Hyatt Riot


Hyatt riot/19inches/1stjc/mark2nd

BEN SULLIVAN Staff Reporter

It’s been called the Continental Hyatt, the Hyatt on Sunset and, most recently, the Hyatt West Hollywood.

By whatever official name, the hotel has been known since the 1960s by a distinctly less glamorous moniker.

“It was the Riot Hyatt,” said Michael Koffler, the hotel’s 38-year-old general manager. “It’s the place Axl Rose tossed steaks down to fans on Sunset Boulevard. It’s where Led Zeppelin (band members) road a Harley through the halls.”

Owing largely to its location on the heart of the Sunset Strip, the 262-room hotel has for 30 years served as the favorite crash pad of rock stars passing through L.A.

And now with a $3.5 million renovation underway, Hyatt management is capitalizing on that reputation, attempting to turn what was once a corporate embarrassment into a showcase.

The Hyatt is culminating months of hype over the “re-mixed, re-mastered and re-released” facility this week with a lavish party at the hotel. By way of invitation, the company sent out plastic compact disk containers, complete with liner notes, detailing the hotel’s rich history.

Jim Morrison, for example, lived at the hotel in the 1970s until he was evicted for hanging out of a window from his fingertips. Rose’s exploits and the filming of “Spinal Tap” highlighted the 1980s, while in this decade Prince, Chris Issac and David Bowie have all called the hotel home on their L.A. jaunts.

Historically, “it’s been the leading venue for ‘wilding’ rock groups,” said David Wild, a senior West Coast editor for Rolling Stone Magazine. “It’s kind of a high-rent crash pad.”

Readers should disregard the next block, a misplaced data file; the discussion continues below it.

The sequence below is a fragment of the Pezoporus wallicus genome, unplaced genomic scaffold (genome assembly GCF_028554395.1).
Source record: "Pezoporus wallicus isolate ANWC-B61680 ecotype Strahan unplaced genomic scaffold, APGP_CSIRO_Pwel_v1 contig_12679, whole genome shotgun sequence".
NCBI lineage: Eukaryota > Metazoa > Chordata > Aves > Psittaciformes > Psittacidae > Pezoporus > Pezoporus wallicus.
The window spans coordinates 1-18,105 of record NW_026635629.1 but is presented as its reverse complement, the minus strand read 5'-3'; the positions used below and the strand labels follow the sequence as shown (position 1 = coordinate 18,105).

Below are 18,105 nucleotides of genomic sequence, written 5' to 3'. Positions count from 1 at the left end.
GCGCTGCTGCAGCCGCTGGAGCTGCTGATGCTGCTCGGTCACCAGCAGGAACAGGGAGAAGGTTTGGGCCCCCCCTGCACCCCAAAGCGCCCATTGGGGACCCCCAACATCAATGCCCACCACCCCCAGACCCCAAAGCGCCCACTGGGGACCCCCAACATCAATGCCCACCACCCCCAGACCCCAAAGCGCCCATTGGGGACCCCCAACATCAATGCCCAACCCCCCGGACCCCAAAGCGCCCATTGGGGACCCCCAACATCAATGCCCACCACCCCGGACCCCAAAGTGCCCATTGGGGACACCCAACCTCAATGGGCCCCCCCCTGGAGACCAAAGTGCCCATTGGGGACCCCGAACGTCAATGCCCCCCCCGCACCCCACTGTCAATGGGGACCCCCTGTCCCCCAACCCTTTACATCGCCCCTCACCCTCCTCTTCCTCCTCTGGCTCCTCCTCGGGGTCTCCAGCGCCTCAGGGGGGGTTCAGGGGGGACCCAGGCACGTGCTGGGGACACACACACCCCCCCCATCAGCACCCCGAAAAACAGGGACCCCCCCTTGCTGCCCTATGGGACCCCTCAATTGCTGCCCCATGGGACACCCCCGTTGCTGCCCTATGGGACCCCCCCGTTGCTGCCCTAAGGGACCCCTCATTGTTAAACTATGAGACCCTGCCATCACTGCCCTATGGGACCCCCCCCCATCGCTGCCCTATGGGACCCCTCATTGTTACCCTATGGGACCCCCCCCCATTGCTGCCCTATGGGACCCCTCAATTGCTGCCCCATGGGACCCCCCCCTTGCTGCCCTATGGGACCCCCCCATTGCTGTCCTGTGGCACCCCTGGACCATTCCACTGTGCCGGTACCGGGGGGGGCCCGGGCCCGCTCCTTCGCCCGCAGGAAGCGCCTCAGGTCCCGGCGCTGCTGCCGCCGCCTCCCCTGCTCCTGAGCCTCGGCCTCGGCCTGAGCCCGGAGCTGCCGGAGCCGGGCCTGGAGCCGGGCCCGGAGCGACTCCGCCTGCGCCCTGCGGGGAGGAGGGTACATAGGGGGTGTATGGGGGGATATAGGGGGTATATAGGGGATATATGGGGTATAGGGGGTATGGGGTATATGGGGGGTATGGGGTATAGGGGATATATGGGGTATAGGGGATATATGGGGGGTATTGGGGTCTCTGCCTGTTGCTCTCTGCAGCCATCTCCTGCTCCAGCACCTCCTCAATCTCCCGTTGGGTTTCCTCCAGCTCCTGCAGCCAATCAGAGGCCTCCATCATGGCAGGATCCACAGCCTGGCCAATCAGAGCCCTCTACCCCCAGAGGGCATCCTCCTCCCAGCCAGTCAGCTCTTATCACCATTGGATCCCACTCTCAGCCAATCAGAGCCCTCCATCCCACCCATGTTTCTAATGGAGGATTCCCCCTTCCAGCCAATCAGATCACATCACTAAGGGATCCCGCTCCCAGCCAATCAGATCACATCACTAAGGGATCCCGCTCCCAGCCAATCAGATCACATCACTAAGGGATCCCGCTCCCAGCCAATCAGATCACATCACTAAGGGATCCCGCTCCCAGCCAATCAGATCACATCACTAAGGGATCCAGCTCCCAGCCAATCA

Braggadocio about the hotel’s history from its own management, however, is a major shift from just a year ago.

With its lease about to expire, management had all but decided the location and facility had strayed too far from the chain’s reputation.

“We typically don’t compete with the Holiday Inn or Ramada, but were forced to based on the condition of the rooms,” Koffler said. Years of use and abuse combined with half-hearted renovations had left the rooms “dated, drab,” he said.

Prices were kept flat in an effort to keep occupancy up, and longtime guests complained of the hotel’s condition. “We started going after different markets,” Koffler said, targeting bus tours instead of wealthy European and Asian travelers.

The Sunset Strip, too, had fallen into a funk, with the 16-block stretch from Crescent Heights Boulevard to Doheny Road no longer a hot spot.

Evolving from a movie star hang-out in the 1940s, to a night club hub in the 1950s, to the center of West Coast rock ‘n’ roll from the 1960s through the 1980s, the Strip had become a descending, congested and in some parts seedy landmark.

“It was really pitiful,” said Wild. “It was the end of the hairband era, when bands had to pay to play” in music venues.

However, the Strip shows signs of a comeback, highlighted by the Sunset Specific Plan, a commercial development schedule adopted last March by the City of West Hollywood.

The historic, if dilapidated, Chateau Marmont has been sold and renovated, with the hotel’s bar becoming a trendy watering hole. Billboard Magazine opened its Billboard Live nightclub a few blocks away last summer; and the House of Blues, opened in 1994 directly across the street from the Hyatt, has emerged as one of the area’s top venues for live music.

“The whole area is revitalizing as a destination,” Koffler said.

The Hyatt hopes to ride that wave to success.

With a $9,000-per room renovation, a new rooftop swimming pool and patio, and plans for a film industry-themed restaurant, Koffler said, the hotel is looking “for the best of both worlds”: Keeping the rock ‘n’ roll attitude it has grown up on and reaching back out to well-heeled clientele.

Room prices will correspondingly increase over the course of the next year from the current $90 per night to $120, he said.

“All I’m thinking about is ‘What will make us hot?'” Koffler said. “That’s why I’m here.”

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